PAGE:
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Using theory to understand why and how ASC innovations are designed, implemented and spread


We will:

  • investigate how the design, implementation, and spread of different types of innovation in adult social care (ASC) can be understood using insights from theories of innovation

  • develop a theoretically-informed understanding of key innovation processes around important themes

  • bring these together to develop an evidence-based, theory-informed framework for understanding innovation in ASC.


Each workstream will:

  • use the case study descriptions earlier in the project as the basis for theory building

  • explore the role of the themes in influencing the innovation process across the case studies and the extent to which theories of innovation can help understand the findings

  • integrate findings from WP5 on historical perspectives and, where relevant findings from WP4 to reflect more broadly on the role of the support infrastructure

  • collaborate across WSs to develop an evidence-based, theory-informed framework to identify key constructs for designing/implementing innovations, providing a guide for practice, policy and research

  • discuss the framework with the project Advisory Group, the Public Stakeholder Engagement Group and  a wider group of stakeholders through organised seminars and consultation with existing networks

  • produce papers based around each theme; and a final paper presenting the theoretical framework.


WS3a: Knowledge flows and the role of networks and leaders
We will explore flows of knowledge and roles of networks and leaders across the case studies, drawing on theoretical literature to consider: the extent to which these more formal networks support spread of knowledge about innovation, perhaps compared to more informal networks; types of knowledge or evidence about innovations that spread via these networks; the extent to which there is a subgroup of people who appear to be highly engaged in knowledge mobilisation and act as committed knowledge leaders over a sustained period of time (-- or “super knowledge leaders”); and what might explain the behaviour of these knowledge leaders.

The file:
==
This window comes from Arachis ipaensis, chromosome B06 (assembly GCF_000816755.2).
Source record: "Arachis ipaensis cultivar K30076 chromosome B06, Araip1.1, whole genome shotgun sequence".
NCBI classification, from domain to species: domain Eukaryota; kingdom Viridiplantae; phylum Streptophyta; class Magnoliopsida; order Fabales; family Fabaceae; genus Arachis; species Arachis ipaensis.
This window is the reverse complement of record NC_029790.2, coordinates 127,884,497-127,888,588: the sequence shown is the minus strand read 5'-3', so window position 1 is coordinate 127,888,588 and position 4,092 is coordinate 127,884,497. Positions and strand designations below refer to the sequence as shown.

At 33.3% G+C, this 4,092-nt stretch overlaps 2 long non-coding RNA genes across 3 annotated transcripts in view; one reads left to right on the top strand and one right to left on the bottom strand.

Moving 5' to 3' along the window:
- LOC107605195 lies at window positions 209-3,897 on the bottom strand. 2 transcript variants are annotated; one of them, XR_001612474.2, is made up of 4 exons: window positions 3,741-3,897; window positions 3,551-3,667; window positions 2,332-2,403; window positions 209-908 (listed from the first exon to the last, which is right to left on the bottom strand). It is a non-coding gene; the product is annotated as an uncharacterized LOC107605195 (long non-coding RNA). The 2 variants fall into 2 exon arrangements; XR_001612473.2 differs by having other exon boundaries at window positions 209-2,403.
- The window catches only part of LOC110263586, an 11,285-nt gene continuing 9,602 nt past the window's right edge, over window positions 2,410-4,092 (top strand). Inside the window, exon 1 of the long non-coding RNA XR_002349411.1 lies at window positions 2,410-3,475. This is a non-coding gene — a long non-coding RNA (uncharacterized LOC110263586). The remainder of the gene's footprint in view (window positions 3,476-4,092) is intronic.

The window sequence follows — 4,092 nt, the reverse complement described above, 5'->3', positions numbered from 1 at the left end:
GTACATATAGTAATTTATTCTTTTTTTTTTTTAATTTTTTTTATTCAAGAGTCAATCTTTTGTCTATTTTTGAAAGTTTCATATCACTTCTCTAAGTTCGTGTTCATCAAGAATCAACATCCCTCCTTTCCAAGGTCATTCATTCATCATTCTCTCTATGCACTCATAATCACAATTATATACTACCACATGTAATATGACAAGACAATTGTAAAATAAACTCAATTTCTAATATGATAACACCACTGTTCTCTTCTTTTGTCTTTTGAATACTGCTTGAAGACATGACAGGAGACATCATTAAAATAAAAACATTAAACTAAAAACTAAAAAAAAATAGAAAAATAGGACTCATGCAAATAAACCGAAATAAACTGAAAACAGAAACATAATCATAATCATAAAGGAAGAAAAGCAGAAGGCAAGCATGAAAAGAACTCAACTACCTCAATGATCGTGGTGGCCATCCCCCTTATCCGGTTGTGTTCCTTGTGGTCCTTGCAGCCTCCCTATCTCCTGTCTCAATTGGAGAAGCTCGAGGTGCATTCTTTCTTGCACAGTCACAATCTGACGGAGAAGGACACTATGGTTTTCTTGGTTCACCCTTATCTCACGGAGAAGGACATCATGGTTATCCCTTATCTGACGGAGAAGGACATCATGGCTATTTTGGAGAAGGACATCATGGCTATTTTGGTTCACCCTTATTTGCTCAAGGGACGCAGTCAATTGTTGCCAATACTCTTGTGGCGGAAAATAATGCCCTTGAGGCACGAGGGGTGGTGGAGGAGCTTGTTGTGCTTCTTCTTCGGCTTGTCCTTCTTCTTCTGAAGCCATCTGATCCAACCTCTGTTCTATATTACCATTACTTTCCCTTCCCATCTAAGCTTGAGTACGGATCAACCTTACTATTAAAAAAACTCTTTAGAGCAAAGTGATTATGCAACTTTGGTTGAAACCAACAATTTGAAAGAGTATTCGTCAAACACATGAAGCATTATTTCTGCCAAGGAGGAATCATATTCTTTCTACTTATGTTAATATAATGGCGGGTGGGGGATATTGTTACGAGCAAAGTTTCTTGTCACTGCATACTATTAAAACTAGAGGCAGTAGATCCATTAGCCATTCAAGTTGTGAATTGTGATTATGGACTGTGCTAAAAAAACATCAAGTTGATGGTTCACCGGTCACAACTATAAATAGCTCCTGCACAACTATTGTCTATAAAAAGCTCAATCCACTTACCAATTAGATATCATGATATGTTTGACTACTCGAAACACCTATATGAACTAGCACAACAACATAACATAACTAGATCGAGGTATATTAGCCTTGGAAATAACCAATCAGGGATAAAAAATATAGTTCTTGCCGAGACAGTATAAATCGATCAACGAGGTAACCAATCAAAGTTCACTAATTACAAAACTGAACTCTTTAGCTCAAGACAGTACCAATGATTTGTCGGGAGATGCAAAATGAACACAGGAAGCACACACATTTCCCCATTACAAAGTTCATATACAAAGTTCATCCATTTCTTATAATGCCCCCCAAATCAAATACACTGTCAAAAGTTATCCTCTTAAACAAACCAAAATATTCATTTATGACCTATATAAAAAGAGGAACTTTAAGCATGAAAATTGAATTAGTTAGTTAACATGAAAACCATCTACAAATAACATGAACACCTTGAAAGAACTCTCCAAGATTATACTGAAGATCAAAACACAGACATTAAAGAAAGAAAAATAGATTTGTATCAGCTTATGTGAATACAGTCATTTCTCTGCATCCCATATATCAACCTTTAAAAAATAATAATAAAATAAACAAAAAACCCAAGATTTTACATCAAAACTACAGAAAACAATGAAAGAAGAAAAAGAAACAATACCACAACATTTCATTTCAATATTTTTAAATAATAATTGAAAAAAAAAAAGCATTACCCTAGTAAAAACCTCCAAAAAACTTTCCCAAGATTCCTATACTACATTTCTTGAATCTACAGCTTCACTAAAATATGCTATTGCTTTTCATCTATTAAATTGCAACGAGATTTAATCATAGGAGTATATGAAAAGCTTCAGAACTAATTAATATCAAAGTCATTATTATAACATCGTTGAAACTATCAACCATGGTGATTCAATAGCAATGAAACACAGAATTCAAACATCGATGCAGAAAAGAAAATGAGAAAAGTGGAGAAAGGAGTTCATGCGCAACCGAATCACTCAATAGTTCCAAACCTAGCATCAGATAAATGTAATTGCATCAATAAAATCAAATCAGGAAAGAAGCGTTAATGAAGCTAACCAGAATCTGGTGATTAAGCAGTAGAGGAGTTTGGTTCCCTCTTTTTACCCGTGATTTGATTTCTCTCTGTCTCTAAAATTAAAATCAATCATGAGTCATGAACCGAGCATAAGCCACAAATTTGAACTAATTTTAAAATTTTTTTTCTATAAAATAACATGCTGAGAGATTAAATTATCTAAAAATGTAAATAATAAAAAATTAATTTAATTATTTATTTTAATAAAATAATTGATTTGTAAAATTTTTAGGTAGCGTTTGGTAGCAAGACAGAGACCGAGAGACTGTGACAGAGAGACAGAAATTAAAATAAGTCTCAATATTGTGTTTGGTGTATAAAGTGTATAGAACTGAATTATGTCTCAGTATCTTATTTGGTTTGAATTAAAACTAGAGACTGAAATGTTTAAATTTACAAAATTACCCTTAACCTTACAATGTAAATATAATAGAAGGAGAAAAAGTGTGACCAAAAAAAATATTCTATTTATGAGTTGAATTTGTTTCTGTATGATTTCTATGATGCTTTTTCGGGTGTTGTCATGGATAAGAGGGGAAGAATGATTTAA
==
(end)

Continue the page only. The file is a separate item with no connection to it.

This evidence will provide insight into mechanisms and conditions for supporting the spread of innovations.

WS3b: Organisational characteristics
We will focus on how organisations develop and respond to innovation, using the theories outlined to illuminate empirical processes. Key areas to explore are: processes of learning within organisations and structures to support them; how innovation is supported or otherwise by structures within organisations around performance measurement; how organisational cultures influence implementation and consequences of innovation; the extent to which organisations might support the workforce to innovate; and the extent to which research and innovation functions are integrated into organisational structures.


This WS will consider the explanatory power of different theories, and how this may vary by types of innovations and context.

WS3c: Research evidence and research capacity
We will examine research capacity and the role of research evidence across the case studies: whether and how research evidence was studied or contributed to design or implementation of innovation, and who produced it; whether and how the innovation was or is being evaluated, and (if so) whether this was useful given the stage of the innovation journey and influenced further development or spread of the innovation.


This WS will provide insight into the type of research evidence useful at different stages of innovation, with implications for building research capacity in ASC. 

WS3d: Resources and the value proposition
We will examine the resources deployed in our case study innovations and the benefits which different groups of stakeholders believe are being generated for the various beneficiaries (e.g. service users, carers and staff). We will explore to what extent these ideas are based on research and to what extent they influence the decisions and activities around adoption, implementation and spread of the innovation. In this way, we will be able to comment on how and with what evidence the resource-value proposition is constructed across the case studies with implications for policy and practice.


WS3a: Juliette Malley and Ewan Ferlie

WS3b: Annette Boaz and Ewan Ferlie

WS3c: Raphael Wittenberg and Annette Boaz

WS3d: Gerald Wistow and Martin Knapp

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